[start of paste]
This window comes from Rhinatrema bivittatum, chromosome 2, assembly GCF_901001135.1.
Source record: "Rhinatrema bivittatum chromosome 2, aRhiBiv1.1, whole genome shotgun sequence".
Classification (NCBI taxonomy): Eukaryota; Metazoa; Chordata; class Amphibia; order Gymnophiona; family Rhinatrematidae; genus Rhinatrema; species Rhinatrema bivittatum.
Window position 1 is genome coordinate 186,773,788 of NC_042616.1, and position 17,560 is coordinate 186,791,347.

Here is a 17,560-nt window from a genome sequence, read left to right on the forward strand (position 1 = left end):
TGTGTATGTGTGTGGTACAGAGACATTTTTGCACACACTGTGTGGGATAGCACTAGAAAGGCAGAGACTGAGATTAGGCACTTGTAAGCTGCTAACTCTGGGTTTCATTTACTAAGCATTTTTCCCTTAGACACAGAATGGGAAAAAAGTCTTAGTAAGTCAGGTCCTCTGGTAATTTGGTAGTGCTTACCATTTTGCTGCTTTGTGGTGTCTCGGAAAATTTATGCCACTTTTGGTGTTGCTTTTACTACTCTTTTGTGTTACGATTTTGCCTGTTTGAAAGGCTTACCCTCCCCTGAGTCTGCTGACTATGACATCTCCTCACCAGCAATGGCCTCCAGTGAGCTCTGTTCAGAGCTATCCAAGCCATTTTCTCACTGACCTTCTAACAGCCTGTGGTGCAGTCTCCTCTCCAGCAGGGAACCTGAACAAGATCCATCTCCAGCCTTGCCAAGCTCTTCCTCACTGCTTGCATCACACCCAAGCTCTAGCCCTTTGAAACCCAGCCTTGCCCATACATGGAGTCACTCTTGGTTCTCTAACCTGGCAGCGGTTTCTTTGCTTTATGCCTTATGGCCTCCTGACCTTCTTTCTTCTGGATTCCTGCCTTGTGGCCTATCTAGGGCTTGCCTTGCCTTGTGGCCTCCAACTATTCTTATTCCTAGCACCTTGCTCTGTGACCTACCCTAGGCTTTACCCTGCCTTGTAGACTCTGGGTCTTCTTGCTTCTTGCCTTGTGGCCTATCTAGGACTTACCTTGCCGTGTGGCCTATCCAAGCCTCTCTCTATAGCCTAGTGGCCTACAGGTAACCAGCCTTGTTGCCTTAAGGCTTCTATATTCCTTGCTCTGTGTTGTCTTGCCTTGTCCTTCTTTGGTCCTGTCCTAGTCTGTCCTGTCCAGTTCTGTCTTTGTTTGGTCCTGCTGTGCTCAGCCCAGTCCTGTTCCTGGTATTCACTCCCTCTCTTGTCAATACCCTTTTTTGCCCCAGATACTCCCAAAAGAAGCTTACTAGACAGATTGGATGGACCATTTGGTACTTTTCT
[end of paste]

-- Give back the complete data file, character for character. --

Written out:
This window comes from Rhinatrema bivittatum, chromosome 2, assembly GCF_901001135.1.
Source record: "Rhinatrema bivittatum chromosome 2, aRhiBiv1.1, whole genome shotgun sequence".
Classification (NCBI taxonomy): Eukaryota; Metazoa; Chordata; class Amphibia; order Gymnophiona; family Rhinatrematidae; genus Rhinatrema; species Rhinatrema bivittatum.
Window position 1 is genome coordinate 186,773,788 of NC_042616.1, and position 17,560 is coordinate 186,791,347.

Here is a 17,560-nt window from a genome sequence, read left to right on the forward strand (position 1 = left end):
TGTGTATGTGTGTGGTACAGAGACATTTTTGCACACACTGTGTGGGATAGCACTAGAAAGGCAGAGACTGAGATTAGGCACTTGTAAGCTGCTAACTCTGGGTTTCATTTACTAAGCATTTTTCCCTTAGACACAGAATGGGAAAAAAGTCTTAGTAAGTCAGGTCCTCTGGTAATTTGGTAGTGCTTACCATTTTGCTGCTTTGTGGTGTCTCGGAAAATTTATGCCACTTTTGGTGTTGCTTTTACTACTCTTTTGTGTTACGATTTTGCCTGTTTGAAAGGCTTACCCTCCCCTGAGTCTGCTGACTATGACATCTCCTCACCAGCAATGGCCTCCAGTGAGCTCTGTTCAGAGCTATCCAAGCCATTTTCTCACTGACCTTCTAACAGCCTGTGGTGCAGTCTCCTCTCCAGCAGGGAACCTGAACAAGATCCATCTCCAGCCTTGCCAAGCTCTTCCTCACTGCTTGCATCACACCCAAGCTCTAGCCCTTTGAAACCCAGCCTTGCCCATACATGGAGTCACTCTTGGTTCTCTAACCTGGCAGCGGTTTCTTTGCTTTATGCCTTATGGCCTCCTGACCTTCTTTCTTCTGGATTCCTGCCTTGTGGCCTATCTAGGGCTTGCCTTGCCTTGTGGCCTCCAACTATTCTTATTCCTAGCACCTTGCTCTGTGACCTACCCTAGGCTTTACCCTGCCTTGTAGACTCTGGGTCTTCTTGCTTCTTGCCTTGTGGCCTATCTAGGACTTACCTTGCCGTGTGGCCTATCCAAGCCTCTCTCTATAGCCTAGTGGCCTACAGGTAACCAGCCTTGTTGCCTTAAGGCTTCTATATTCCTTGCTCTGTGTTGTCTTGCCTTGTCCTTCTTTGGTCCTGTCCTAGTCTGTCCTGTCCAGTTCTGTCTTTGTTTGGTCCTGCTGTGCTCAGCCCAGTCCTGTTCCTGGTATTCACTCCCTCTCTTGTCAATACCCTTTTTTGCCCCAGATACTCCCAAAAGAAGCTTACTAGACAGATTGGATGGACCATTTGGTACTTTTCT